B.C. Supreme Court Stops Controversial Bike Path through Kitsilano Beach Park

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For the moment, the B.C. Supreme Court has halted the controversial bike path set to run through Kitsilano Beach/Hadden Park.

As reported by The Province:

Today a B.C. Supreme Court order was issued, barring the city from paving a path through Hadden Park, before a hearing on the legality of the plan. The lawsuit was put forward by historian Megan Carvell Davis. Davis believes city plans for a three-metre wide paved path through the middle of the park violates the terms under which park land was gifted to the city in 1928, by Harvey Hadden.

Hadden stipulated the city must keep the land, “as near as possible in its present state of nature,” according to Davis’ research.

On Friday, Davis said she was very pleased with the court action. She said that when she took her material, covering years of research to lawyer Robert Kasting, he opined that the evidence for blocking the bike lane was strong.

In a statement, Davis’ lawyer Kasting said: “we are encouraged that the city of Vancouver and the Vancouver Park Board obtained legal advice and have consented to having an injunction in place against them. We hope that this will begin a dialogue between the Park Board and the public on how to build the Greenway Bicycle Corridor, meanwhile preserving their obligations as trustees of the Hadden Trust.”

Former Olympian Howard Kelsey, chairman of the Canada One Athletic Foundation, was at a press event in Hadden Park on Friday, in support of Davis’ announcement on the successful injunction application.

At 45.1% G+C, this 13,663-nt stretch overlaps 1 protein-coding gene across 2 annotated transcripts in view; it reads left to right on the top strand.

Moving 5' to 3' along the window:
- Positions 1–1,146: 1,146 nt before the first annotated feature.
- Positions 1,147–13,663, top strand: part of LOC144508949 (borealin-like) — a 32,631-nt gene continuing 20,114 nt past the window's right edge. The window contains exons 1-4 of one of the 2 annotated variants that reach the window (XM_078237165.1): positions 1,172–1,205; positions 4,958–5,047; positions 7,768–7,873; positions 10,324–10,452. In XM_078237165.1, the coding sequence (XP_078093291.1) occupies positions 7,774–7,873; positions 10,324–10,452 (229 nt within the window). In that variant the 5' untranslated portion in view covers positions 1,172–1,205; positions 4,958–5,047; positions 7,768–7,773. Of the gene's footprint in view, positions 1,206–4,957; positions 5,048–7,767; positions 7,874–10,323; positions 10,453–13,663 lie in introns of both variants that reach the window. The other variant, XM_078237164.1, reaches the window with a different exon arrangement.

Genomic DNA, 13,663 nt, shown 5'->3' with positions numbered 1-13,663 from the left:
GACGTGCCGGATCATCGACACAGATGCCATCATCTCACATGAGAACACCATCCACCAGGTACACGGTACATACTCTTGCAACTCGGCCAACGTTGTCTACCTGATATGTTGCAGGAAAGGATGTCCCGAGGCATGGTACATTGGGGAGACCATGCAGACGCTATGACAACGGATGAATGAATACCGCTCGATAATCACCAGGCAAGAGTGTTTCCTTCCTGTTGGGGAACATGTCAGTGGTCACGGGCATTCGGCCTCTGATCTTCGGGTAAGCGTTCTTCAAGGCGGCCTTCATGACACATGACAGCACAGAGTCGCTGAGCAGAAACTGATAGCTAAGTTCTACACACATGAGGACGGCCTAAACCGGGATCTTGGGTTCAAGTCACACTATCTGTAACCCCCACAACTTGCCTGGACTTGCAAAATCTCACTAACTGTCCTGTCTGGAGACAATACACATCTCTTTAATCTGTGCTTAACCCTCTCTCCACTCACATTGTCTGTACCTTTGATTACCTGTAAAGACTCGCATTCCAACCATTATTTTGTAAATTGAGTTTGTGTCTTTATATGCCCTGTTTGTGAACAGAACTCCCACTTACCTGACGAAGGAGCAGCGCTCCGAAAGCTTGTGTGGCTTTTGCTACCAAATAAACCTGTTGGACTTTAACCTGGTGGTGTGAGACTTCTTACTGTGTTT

“She has done an amazing job for the community,” Kelsey said, adding he believes communities from across the city who are not specifically against the Kits beach bike lane are joining the protest, because they can relate to similarity “undemocratic” development moves in their own neighbourhoods.

In reaction to public outcry, Vancouver Parks Board promised an advisory group to potentially tweak the controversial bike route. However Vision Vancouver board commissioners have said they will not consider moving the route off park land, and onto existing roads and bike lanes bordering the park.

On Monday, the park board voted against a motion to give “claws or teeth” to the advisory group.

Dozens of people packed the meeting to have their say on the $2.2-million route, which would wind 1.4 kilometres from Hadden Park (near the Vancouver Maritime Museum) along Kitsilano Beach to Balsam Street.

On Friday, Kelsey reiterated that he does not want to participate in the advisory group if it cannot cause substantial changes.

“We don’t want to be part of an ipso facto, post-mortem consultation,” he said. “We need to have negotiations that can make changes before the patient is cut into.”

4 Responses to “B.C. Supreme Court Stops Controversial Bike Path through Kitsilano Beach Park”

  1. Stuart says:

    Another victory for nimbyism. As someone who regularly bikes along that route, bike users are very poorly served west of Kits pool. Even dogs have their own beach.

  2. guerrilla says:

    @Stuart shut up. You know nothing. it is not nimbyism. The city of Vancouver parks is ignoring residents. When you try to email, they refuse respond. They don’t care want residents want and determined to get their own way. It is to see people stand up and say no. It is much than the wimps in East Vancouver that don’t stand up and let the City do whatever they want in their neighborhood. Vision is like a dictator just like North Korea.

  3. Greg Bridges says:

    This has nothing to do with Nimbyism.

    This proposal (as was the case with the Pt. Grey Road closure) is objectively a bad idea.

    There is a simple, sensible “solution” to the City Authorities’ desire for a separated bicycle lane in the Park area. Here it is: Ogden – Arbutus – South Kits Park Boundary, adjacent to Cornwall. Perhaps not as picturesque as jamming it through one of the most heavily used picnic grounds in the City, but could probably be accommodated with very little intrusion on other Kits/Hadden Park users.

  4. guerrilla says:

    @ Greg Bridges Why not just widen the existing path a little bit and make it separated? It will still connect with the seaside path through Vanier Park and around the creek to Stanley’s Park. The path around Stanley is not that much wider than in Kitsilano and it gets much more traffic.